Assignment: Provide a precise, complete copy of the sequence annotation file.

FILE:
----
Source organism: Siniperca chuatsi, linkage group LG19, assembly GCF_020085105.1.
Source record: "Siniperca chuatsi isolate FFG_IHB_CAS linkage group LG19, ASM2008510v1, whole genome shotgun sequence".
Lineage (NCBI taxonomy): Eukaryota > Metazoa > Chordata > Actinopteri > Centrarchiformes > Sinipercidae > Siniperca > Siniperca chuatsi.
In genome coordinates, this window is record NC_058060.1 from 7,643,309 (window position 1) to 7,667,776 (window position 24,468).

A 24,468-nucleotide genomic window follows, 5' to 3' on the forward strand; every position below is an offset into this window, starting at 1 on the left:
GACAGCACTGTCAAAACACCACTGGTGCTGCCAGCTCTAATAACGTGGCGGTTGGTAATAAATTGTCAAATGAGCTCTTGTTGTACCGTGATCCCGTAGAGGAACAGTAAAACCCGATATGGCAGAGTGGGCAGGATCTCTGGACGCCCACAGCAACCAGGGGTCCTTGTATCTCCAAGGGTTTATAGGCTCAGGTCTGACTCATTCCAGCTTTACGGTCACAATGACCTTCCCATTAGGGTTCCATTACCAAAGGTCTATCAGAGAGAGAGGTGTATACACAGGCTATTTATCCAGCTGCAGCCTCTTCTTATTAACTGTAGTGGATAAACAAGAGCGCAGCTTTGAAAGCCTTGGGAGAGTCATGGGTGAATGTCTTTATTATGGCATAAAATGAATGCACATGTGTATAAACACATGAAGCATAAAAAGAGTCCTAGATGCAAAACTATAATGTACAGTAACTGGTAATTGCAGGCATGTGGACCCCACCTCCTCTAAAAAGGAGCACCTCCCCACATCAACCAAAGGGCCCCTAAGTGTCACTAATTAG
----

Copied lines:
Source organism: Siniperca chuatsi, linkage group LG19, assembly GCF_020085105.1.
Source record: "Siniperca chuatsi isolate FFG_IHB_CAS linkage group LG19, ASM2008510v1, whole genome shotgun sequence".
Lineage (NCBI taxonomy): Eukaryota > Metazoa > Chordata > Actinopteri > Centrarchiformes > Sinipercidae > Siniperca > Siniperca chuatsi.
In genome coordinates, this window is record NC_058060.1 from 7,643,309 (window position 1) to 7,667,776 (window position 24,468).

A 24,468-nucleotide genomic window follows, 5' to 3' on the forward strand; every position below is an offset into this window, starting at 1 on the left:
GACAGCACTGTCAAAACACCACTGGTGCTGCCAGCTCTAATAACGTGGCGGTTGGTAATAAATTGTCAAATGAGCTCTTGTTGTACCGTGATCCCGTAGAGGAACAGTAAAACCCGATATGGCAGAGTGGGCAGGATCTCTGGACGCCCACAGCAACCAGGGGTCCTTGTATCTCCAAGGGTTTATAGGCTCAGGTCTGACTCATTCCAGCTTTACGGTCACAATGACCTTCCCATTAGGGTTCCATTACCAAAGGTCTATCAGAGAGAGAGGTGTATACACAGGCTATTTATCCAGCTGCAGCCTCTTCTTATTAACTGTAGTGGATAAACAAGAGCGCAGCTTTGAAAGCCTTGGGAGAGTCATGGGTGAATGTCTTTATTATGGCATAAAATGAATGCACATGTGTATAAACACATGAAGCATAAAAAGAGTCCTAGATGCAAAACTATAATGTACAGTAACTGGTAATTGCAGGCATGTGGACCCCACCTCCTCTAAAAAGGAGCACCTCCCCACATCAACCAAAGGGCCCCTAAGTGTCACTAATTAG